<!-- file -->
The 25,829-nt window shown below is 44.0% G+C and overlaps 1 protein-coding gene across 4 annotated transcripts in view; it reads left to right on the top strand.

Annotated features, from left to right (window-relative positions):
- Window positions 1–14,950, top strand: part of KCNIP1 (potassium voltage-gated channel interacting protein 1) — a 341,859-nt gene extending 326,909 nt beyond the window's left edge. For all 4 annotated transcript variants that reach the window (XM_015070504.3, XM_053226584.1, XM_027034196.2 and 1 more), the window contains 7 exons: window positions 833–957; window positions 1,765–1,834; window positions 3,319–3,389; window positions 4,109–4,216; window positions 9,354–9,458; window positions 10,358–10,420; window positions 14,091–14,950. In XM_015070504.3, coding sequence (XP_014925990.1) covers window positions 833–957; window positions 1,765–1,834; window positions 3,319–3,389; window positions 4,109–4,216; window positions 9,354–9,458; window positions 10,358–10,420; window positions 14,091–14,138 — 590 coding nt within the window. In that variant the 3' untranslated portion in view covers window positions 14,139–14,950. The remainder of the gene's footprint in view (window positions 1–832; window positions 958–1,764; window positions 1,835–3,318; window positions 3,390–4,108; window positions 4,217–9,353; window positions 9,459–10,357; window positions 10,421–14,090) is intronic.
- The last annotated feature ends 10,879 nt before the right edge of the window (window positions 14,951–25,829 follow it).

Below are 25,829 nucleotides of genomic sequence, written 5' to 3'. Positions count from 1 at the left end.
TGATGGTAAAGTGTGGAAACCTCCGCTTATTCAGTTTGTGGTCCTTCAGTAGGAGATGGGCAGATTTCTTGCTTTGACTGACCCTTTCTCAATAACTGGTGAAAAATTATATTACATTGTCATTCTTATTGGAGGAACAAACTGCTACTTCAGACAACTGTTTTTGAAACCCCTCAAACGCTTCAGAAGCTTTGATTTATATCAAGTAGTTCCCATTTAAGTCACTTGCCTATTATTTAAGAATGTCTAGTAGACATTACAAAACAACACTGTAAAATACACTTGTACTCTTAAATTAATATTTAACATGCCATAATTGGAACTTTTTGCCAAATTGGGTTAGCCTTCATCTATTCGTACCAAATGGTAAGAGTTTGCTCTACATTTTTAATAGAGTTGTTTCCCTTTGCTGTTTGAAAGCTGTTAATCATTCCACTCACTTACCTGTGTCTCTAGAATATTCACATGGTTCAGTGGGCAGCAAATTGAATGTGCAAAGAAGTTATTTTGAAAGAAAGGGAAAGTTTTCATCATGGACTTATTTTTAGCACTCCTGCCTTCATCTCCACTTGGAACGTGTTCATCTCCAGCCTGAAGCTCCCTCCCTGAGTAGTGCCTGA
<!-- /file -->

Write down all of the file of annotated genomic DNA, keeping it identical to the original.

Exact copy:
The 25,829-nt window shown below is 44.0% G+C and overlaps 1 protein-coding gene across 4 annotated transcripts in view; it reads left to right on the top strand.

Annotated features, from left to right (window-relative positions):
- Window positions 1–14,950, top strand: part of KCNIP1 (potassium voltage-gated channel interacting protein 1) — a 341,859-nt gene extending 326,909 nt beyond the window's left edge. For all 4 annotated transcript variants that reach the window (XM_015070504.3, XM_053226584.1, XM_027034196.2 and 1 more), the window contains 7 exons: window positions 833–957; window positions 1,765–1,834; window positions 3,319–3,389; window positions 4,109–4,216; window positions 9,354–9,458; window positions 10,358–10,420; window positions 14,091–14,950. In XM_015070504.3, coding sequence (XP_014925990.1) covers window positions 833–957; window positions 1,765–1,834; window positions 3,319–3,389; window positions 4,109–4,216; window positions 9,354–9,458; window positions 10,358–10,420; window positions 14,091–14,138 — 590 coding nt within the window. In that variant the 3' untranslated portion in view covers window positions 14,139–14,950. The remainder of the gene's footprint in view (window positions 1–832; window positions 958–1,764; window positions 1,835–3,318; window positions 3,390–4,108; window positions 4,217–9,353; window positions 9,459–10,357; window positions 10,421–14,090) is intronic.
- The last annotated feature ends 10,879 nt before the right edge of the window (window positions 14,951–25,829 follow it).

Below are 25,829 nucleotides of genomic sequence, written 5' to 3'. Positions count from 1 at the left end.
TGATGGTAAAGTGTGGAAACCTCCGCTTATTCAGTTTGTGGTCCTTCAGTAGGAGATGGGCAGATTTCTTGCTTTGACTGACCCTTTCTCAATAACTGGTGAAAAATTATATTACATTGTCATTCTTATTGGAGGAACAAACTGCTACTTCAGACAACTGTTTTTGAAACCCCTCAAACGCTTCAGAAGCTTTGATTTATATCAAGTAGTTCCCATTTAAGTCACTTGCCTATTATTTAAGAATGTCTAGTAGACATTACAAAACAACACTGTAAAATACACTTGTACTCTTAAATTAATATTTAACATGCCATAATTGGAACTTTTTGCCAAATTGGGTTAGCCTTCATCTATTCGTACCAAATGGTAAGAGTTTGCTCTACATTTTTAATAGAGTTGTTTCCCTTTGCTGTTTGAAAGCTGTTAATCATTCCACTCACTTACCTGTGTCTCTAGAATATTCACATGGTTCAGTGGGCAGCAAATTGAATGTGCAAAGAAGTTATTTTGAAAGAAAGGGAAAGTTTTCATCATGGACTTATTTTTAGCACTCCTGCCTTCATCTCCACTTGGAACGTGTTCATCTCCAGCCTGAAGCTCCCTCCCTGAGTAGTGCCTGA